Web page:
4 Solutions to Passive Parenting

Last week I wrote an article called 4 Problems with Passive Parenting. This is my follow up post.

I learned that over different seasons I've allowed my parenting to become passive and while it was necessary in certain seasons, I've realized the pattern has been made more permanent. As a result, it has caused some issues in our home.

You can read more about that here.

In this article, I share how I am moving forward to change that passivity in my parenting methods.

4 Solutions to Passive Parenting

Clear Boundaries

I am laying out some very clear boundaries when it comes to certain aspects of day to day life for myself and my children. These boundaries will offer us all a sense of security because we will know what to expect in certain areas that have been lax before.  Creating boundaries helps with order as well. If a boundary is put in place, but it is not followed, it can cause a cascade effect of a mess. If a child doesn't put away a puzzle they are doing before pulling out a new activity, the puzzle then has the potential for pieces to go missing because it gets pushed aside and dropped on the floor. Allow this to happen multiple times and you have multiple puzzles with missing pieces that are no longer fun to play with and ended up a wasted activity. 

Here's another example: eating. My children need to be seated at the table until they are completely finished eating. Too often they leave their food because they get distracted by something else and either they forget to come back to their food and it goes to waste, or the dog gets to it, which is still a waste. This leads to not only wasted food, but a child who still needs to eat because they are now left hungry. 

Consistent Follow Through

With those boundaries in place, I then need to consistently follow through on making certain they are staying within those boundaries and offering consequences when they don't. 

So if a child loses their food to the dog or to getting cold because they leave the table when my back is turned, they simply lose that food and don't get a replacement until the next meal.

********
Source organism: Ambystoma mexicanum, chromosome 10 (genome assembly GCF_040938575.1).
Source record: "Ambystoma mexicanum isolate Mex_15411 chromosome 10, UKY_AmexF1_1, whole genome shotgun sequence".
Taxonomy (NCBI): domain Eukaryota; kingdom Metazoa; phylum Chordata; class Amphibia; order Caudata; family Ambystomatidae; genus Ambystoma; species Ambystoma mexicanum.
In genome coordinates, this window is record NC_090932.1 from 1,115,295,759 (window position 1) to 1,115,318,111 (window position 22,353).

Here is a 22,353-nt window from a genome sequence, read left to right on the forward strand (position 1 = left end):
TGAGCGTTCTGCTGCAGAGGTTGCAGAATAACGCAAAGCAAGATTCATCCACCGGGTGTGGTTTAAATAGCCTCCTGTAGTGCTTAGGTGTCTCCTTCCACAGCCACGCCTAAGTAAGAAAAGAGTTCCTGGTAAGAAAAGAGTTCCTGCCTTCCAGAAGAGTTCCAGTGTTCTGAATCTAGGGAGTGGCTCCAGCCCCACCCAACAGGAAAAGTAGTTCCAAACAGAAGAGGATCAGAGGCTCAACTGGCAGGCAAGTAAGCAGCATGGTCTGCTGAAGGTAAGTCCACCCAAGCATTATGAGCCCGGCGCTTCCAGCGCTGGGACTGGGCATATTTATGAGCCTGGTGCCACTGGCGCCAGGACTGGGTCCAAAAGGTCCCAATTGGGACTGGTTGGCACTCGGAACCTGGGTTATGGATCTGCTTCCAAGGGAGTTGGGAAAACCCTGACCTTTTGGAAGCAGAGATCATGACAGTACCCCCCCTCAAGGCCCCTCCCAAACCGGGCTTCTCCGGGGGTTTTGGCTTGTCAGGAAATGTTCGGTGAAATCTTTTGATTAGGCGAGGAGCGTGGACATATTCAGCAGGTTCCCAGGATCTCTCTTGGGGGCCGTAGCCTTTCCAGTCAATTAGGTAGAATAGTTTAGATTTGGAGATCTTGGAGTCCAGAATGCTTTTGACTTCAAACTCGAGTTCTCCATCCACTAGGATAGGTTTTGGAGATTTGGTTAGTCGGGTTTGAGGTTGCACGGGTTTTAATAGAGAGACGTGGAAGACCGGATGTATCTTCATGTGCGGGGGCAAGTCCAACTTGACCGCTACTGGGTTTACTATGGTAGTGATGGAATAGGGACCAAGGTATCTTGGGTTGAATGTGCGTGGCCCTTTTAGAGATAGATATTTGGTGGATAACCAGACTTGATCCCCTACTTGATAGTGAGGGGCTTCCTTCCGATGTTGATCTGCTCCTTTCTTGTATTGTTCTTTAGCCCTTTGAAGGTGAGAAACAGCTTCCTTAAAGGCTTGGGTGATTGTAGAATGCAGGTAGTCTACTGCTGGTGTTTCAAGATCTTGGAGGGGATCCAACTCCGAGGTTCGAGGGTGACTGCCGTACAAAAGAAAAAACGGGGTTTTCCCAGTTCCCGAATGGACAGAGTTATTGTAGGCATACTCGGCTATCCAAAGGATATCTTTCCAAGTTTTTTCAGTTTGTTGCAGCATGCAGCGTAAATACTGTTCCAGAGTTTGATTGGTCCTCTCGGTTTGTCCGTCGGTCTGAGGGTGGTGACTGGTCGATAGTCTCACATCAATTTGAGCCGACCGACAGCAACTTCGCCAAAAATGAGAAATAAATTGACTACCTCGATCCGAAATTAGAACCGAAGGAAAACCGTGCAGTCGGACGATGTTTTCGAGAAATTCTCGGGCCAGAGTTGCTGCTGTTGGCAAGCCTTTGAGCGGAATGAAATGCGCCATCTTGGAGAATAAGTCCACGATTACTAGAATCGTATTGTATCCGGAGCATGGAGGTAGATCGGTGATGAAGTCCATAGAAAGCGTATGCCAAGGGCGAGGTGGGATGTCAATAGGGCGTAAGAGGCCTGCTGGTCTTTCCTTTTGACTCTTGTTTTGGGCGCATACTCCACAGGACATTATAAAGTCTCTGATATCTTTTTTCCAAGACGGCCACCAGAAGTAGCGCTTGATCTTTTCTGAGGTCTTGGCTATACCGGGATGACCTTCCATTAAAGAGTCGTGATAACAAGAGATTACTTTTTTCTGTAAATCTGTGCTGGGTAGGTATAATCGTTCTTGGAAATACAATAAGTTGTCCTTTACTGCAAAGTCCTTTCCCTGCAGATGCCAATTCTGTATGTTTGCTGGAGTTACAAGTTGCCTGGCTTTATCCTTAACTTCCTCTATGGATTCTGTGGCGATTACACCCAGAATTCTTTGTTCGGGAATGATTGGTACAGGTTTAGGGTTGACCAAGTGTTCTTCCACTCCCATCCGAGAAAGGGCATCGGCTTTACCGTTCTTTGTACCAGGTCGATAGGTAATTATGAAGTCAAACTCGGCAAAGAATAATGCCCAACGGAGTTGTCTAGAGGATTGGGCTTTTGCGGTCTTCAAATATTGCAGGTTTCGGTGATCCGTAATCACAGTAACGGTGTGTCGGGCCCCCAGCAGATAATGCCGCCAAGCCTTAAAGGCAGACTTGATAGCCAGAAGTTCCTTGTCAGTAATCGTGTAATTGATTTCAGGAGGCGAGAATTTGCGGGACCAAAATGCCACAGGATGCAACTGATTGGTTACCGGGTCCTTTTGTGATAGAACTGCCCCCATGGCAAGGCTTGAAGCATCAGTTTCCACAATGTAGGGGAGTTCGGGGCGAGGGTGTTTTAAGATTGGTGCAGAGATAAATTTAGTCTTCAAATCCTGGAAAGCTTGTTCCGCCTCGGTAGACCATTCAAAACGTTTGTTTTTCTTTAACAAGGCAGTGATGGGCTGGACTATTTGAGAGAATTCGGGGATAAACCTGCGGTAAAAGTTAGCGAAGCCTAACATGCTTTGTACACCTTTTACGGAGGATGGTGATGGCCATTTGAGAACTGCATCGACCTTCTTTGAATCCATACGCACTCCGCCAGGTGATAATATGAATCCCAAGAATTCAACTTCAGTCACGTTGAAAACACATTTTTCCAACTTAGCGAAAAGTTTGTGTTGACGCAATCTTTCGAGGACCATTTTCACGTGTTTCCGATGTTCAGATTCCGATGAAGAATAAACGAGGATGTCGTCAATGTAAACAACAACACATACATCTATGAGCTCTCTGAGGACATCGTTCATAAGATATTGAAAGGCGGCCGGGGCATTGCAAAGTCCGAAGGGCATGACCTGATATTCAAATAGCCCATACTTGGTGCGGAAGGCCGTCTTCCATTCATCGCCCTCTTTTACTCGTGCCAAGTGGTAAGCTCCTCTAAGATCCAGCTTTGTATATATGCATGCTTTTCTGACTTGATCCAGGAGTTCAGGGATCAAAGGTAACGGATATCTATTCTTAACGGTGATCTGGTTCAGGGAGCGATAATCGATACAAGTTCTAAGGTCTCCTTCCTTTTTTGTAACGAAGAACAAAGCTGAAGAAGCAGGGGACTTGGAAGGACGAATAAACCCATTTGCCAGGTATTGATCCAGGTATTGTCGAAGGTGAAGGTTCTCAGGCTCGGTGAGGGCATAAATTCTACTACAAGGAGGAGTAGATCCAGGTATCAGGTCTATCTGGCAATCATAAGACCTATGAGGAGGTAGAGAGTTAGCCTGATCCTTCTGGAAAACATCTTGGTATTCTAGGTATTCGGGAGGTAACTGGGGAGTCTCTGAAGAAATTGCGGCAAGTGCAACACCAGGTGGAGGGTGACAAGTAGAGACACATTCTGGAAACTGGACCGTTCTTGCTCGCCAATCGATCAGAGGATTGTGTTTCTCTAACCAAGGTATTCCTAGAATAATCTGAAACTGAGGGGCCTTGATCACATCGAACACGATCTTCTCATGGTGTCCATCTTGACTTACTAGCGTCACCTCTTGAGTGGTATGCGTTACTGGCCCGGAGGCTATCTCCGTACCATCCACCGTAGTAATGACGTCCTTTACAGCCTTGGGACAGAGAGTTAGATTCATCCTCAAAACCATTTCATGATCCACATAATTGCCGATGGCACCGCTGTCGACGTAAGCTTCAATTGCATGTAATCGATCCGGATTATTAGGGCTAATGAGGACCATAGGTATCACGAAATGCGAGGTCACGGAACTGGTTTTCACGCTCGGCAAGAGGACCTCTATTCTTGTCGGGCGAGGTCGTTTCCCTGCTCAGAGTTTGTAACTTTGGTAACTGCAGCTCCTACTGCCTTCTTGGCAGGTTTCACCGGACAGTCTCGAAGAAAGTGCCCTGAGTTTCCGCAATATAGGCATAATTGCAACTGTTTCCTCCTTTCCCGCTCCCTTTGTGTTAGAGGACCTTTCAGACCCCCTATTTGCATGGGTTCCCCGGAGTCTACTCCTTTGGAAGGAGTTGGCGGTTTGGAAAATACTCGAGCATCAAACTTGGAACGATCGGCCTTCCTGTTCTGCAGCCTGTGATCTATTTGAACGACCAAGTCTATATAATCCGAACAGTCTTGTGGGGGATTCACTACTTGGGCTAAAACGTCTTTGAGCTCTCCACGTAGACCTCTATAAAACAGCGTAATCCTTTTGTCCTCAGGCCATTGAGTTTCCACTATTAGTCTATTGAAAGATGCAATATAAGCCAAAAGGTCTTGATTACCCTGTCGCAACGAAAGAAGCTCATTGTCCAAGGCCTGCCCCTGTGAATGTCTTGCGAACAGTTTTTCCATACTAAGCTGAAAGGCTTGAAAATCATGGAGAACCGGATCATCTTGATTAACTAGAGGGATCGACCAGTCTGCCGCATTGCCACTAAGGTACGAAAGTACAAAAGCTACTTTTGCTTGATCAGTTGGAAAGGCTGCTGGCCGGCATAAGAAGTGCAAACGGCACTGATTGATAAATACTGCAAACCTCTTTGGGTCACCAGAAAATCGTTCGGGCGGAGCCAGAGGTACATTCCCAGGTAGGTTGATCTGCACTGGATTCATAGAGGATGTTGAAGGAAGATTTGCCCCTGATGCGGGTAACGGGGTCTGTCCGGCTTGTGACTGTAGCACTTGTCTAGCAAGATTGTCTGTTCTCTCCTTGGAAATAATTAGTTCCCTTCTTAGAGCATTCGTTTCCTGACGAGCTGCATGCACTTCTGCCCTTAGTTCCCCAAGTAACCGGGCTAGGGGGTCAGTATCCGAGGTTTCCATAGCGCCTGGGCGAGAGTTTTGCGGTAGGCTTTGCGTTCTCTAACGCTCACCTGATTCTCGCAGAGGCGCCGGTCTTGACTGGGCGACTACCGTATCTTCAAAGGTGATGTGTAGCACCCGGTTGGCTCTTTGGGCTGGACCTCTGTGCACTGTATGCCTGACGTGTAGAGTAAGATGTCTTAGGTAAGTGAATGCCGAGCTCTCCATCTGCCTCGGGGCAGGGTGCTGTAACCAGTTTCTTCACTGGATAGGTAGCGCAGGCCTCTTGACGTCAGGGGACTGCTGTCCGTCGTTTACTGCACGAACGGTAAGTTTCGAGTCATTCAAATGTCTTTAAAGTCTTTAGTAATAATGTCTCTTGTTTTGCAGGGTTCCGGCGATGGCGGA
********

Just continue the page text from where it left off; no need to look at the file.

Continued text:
If a child pulls out a second activity before putting the first away, they should lose both activities, put them both away, and find something else to do. 

Consistently following through will help them remember not to go over the boundaries of where they were told to stay. Plus, it makes them see I mean business. 

Concrete Convictions

Since children need a very clear understanding of conviction, I can't be wishy-washy in addressing unacceptable behavior or choices.

If a child does not obey, ignoring it will not offer them a clear conviction of being obedient. Instead, they learn to only be obedient once mom gets upset. This isn't obedience.

So my solution for this is to not give instructions in passing and to stop what I'm doing to make certain the instructions are followed. This goes from things like chores to attitude adjustments to handling sibling squabbles.

Children need a strong leader to follow, not a wimpy wannabe. They will never have clear convictions without a solid foundation of following through. All of these go hand in hand.

Cooperative Compassion

Being passive about handling sibling squabbles has lead to weak sibling relationships. That is definitely not the goal I am aiming for so I must take steps to ensure my children recognize unacceptable attitudes and behaviors that lead to their fighting.

Often, these fights break out as a result of selfish desires.

What causes fights and quarrels among you? Don’t they come from your desires that battle within you?
— James 4:1

A child wants something and will risk damaging a relationship to get it. But often, children don't see through this lens. They have tunnel vision and are completely focused only on what they want. (Adults have this tendency, too, by the way).

So, my goal is to be fully present to help enlighten the children involved in these squabbles what the root of the squabble is and how to confess, repent, and receive forgiveness. The Gospel is such a perfect teacher in these matters. 

This requires me to stop what it is I am doing, and go to them. Shouting from another room is not going to create strong relationships or create a cooperative compassion between siblings. They need me to be fully present in that situation for a complete resolution to take place. Or at least definable steps to get there. Some quarrels cannot be solved in just one session of understanding dialogue. 

I want my children to have compassion on each other, not merely focus on what it is they want. 

Let each of you look not only to his own interests, but also to the interests of others.
— Philippians 2:4

This whole post could probably be summed up in one word: attentiveness

Children need strong, attentive parents who take intentional steps to lead them. This requires intentional planning and being present in day-to-day.

These are some of the issues we've been facing in our family and how I will take steps to mend the damage.

What can you do to help eradicate a passive approach to parenting you may have picked up?